Presentation on theme: "Reaction of O, S and N with H Atoms The complete electron configurations for S could be written as Sulfur 1s 2 2s 2 2p 6 3p x 2 3p y 1 3p z 1 Again, we."— Presentation transcript:
Reaction of O, S and N with H Atoms The complete electron configurations for S could be written as Sulfur 1s 2 2s 2 2p 6 3p x 2 3p y 1 3p z 1 Again, we can “pair up” all electrons if S and two H atoms combine to form H 2 S. The valence bond picture suggests that all bond angles in H 2 O, NH 3 and H 2 S should be 90 o. This is close to the value seen in H 2 S (92 o ) but significantly underestimates bond angles in H 2 O (105 o ) and NH 3 (107 o ).
The Methane “Problem” The ground state configurations for C can be written as 1s 2 2s 2 2p x 1 2p y 1 Using the valence bond picture and the concept of paired electrons in molecular orbitals we might expect C to react with H atoms to form CH 2. The CH 2 molecule does form but is unstable (a transient species). However, carbon “happily” reacts with H to form the methane, CH 4.
Methane and Hybridization By experiment, as previously discussed, methane has a regular tetrahedral geometry – four equal bond distances and all bond angles of 109.5 o. The regular geometry of methane and its ability to form four bonds can be explained using the concept of hybridization. How have we explained carbon’s tendency to form four bonds previously?
Methane and Hybridization – cont’d: In the hybridization picture we imagine methane being formed from C and H atoms in three steps. In the first step we take a ground state C atom and excite one electron (from the 2s orbital) to form the lowest lying ( or first) excited state. Carbon Ground State: 1s 2 2s 2 2p x 1 2p y 1 Carbon Excited State: 1s 2 2s 1 2p x 1 2p y 1 2p z 1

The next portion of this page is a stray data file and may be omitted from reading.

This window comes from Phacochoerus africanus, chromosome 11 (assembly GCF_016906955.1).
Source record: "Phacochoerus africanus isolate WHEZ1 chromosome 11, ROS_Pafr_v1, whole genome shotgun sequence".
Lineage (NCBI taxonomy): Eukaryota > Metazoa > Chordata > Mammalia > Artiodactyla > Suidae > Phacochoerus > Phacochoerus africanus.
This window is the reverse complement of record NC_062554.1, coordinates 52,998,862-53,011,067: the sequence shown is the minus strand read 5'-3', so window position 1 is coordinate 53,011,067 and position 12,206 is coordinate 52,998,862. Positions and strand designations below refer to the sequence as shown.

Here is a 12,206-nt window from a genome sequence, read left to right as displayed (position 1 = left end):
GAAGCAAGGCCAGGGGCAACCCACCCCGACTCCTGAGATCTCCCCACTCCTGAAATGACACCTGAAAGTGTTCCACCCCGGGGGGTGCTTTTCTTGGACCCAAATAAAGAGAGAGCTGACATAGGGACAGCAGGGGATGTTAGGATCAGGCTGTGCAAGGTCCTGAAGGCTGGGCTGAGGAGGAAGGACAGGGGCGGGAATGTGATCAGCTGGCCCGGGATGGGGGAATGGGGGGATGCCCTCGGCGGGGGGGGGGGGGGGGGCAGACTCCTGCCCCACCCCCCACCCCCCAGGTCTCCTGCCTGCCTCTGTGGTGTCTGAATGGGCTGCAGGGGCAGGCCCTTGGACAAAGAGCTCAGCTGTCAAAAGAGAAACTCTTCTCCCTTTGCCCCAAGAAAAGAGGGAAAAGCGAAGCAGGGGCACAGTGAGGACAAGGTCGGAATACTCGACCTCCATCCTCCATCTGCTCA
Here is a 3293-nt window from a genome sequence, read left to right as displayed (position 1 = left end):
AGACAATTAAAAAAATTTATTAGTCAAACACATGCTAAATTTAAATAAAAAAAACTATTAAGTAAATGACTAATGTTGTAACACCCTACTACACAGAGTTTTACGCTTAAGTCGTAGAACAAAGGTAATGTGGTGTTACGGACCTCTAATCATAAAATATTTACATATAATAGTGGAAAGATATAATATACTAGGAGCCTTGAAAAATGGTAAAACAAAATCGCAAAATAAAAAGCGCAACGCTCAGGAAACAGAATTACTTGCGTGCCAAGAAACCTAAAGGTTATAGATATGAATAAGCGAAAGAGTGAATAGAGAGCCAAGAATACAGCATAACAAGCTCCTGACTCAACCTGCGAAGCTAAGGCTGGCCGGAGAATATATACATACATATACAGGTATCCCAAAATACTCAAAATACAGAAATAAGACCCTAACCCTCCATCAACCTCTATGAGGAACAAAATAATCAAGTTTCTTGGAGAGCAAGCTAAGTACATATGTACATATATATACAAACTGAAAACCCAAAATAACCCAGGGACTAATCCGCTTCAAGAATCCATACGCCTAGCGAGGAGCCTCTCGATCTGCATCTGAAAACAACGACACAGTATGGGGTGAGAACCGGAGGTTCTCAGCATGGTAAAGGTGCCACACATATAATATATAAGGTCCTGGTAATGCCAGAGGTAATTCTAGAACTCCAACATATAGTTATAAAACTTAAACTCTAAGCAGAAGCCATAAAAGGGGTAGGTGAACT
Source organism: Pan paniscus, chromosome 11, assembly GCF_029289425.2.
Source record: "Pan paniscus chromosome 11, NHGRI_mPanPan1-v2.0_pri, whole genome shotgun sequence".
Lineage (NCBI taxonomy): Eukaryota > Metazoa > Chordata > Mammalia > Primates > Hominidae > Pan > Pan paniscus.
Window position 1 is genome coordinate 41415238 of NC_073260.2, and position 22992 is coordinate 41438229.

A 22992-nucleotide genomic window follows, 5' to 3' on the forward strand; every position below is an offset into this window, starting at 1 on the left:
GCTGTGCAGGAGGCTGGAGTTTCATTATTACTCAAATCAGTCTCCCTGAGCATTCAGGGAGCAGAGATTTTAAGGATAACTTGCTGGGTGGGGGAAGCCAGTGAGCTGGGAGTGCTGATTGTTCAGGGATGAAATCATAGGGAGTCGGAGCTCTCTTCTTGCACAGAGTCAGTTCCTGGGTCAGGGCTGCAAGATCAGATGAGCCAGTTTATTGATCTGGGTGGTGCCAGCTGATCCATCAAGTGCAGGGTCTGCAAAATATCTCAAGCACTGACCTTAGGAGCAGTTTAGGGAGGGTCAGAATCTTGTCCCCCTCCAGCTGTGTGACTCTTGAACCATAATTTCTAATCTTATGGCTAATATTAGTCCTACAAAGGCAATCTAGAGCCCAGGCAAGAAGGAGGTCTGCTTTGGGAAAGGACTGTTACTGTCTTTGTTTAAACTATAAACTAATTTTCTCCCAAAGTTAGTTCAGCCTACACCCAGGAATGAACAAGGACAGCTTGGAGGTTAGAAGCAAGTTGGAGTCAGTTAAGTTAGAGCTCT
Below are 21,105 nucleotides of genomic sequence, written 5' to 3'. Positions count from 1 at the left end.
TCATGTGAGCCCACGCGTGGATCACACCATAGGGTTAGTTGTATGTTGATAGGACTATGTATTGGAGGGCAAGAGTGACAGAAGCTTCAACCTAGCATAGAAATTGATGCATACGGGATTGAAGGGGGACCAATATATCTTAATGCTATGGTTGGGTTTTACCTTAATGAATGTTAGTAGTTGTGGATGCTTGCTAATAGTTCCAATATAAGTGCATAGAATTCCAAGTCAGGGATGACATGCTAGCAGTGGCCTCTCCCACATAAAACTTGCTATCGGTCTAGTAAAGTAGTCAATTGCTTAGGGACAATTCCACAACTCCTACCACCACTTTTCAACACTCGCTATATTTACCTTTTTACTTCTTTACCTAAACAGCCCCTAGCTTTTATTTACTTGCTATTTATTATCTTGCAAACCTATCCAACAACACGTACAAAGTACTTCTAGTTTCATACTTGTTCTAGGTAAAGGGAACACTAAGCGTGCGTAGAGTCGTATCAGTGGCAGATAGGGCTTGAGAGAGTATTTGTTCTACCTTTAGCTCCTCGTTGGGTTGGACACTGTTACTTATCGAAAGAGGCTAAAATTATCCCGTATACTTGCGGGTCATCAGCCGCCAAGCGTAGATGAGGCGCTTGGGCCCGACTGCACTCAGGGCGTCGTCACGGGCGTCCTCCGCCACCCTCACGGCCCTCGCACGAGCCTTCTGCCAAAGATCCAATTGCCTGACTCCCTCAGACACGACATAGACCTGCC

Methane and Hybridization – cont’d: In the second step we imagine “combining” the single occupied 2s orbital and the three occupied 3p orbitals in the excited to form four equivalent sp 3 hybrid orbitals (each containing a single unpaired electron). In step three the “hybridized C atom” reacts with four H atoms to form a CH 4 molecule. The process is represented on the next few slides.
Organic Chemistry The next two slides illustrate what starts to happen when two or more sp 3 hybridized carbons are linked. The chemistry of carbon is infinitely varied and organic compounds are part of all of living things, important energy sources, key pharmaceuticals and so on.
Hybridization in NH 3 and H 2 O The sp 3 hybridization picture can also be used to discuss the bonding in NH 3 and H 2 O. The neutral N and O atoms have more valence electrons than does C. We thus end up putting either one lone pair of electrons (for N) or two lone pairs of electrons (for O) into sp 3 hybrid orbitals. The following slides represent the process for N (NH 3 ).
Class Examples 1. Jumping the gun “just a bit” let’s draw structural formulas for ethane (H 3 C-CH 3 ), methyl amine (H 3 C-NH 2 ), methanol (CH 3 -OH) and propane (H 3 C-CH 2 -CH 3 ). What structural features do these molecules have in common? Does the “octet rule” still hold?
“Finding” sp 3 Hybridized Atoms 2. Using the molecular structure of the morphine molecule shown on the next slide, find (a) an sp 3 hybridized C atom, (b) an sp 3 hybridized N atom and (c) an sp 3 hybridized O atom. There may be more than one example of each. The example is a little unfair since many “non-terminal” H atoms are not shown in this structure.
Hybridization in B and Be Compounds A hybridization scheme can be invoked for B that involves exciting a B atom from its ground electronic state 1s 2 2s 2 2p x 1 (say) to its first excited state 1s 2 2s 1 2p x 1 2p y 1. The hybrid orbitals formed here (from the combination of a single s orbital and two p orbitals are called sp 2 hybrid orbitals. The sp 2 hybridization scheme is invoked for the BF 3 molecule.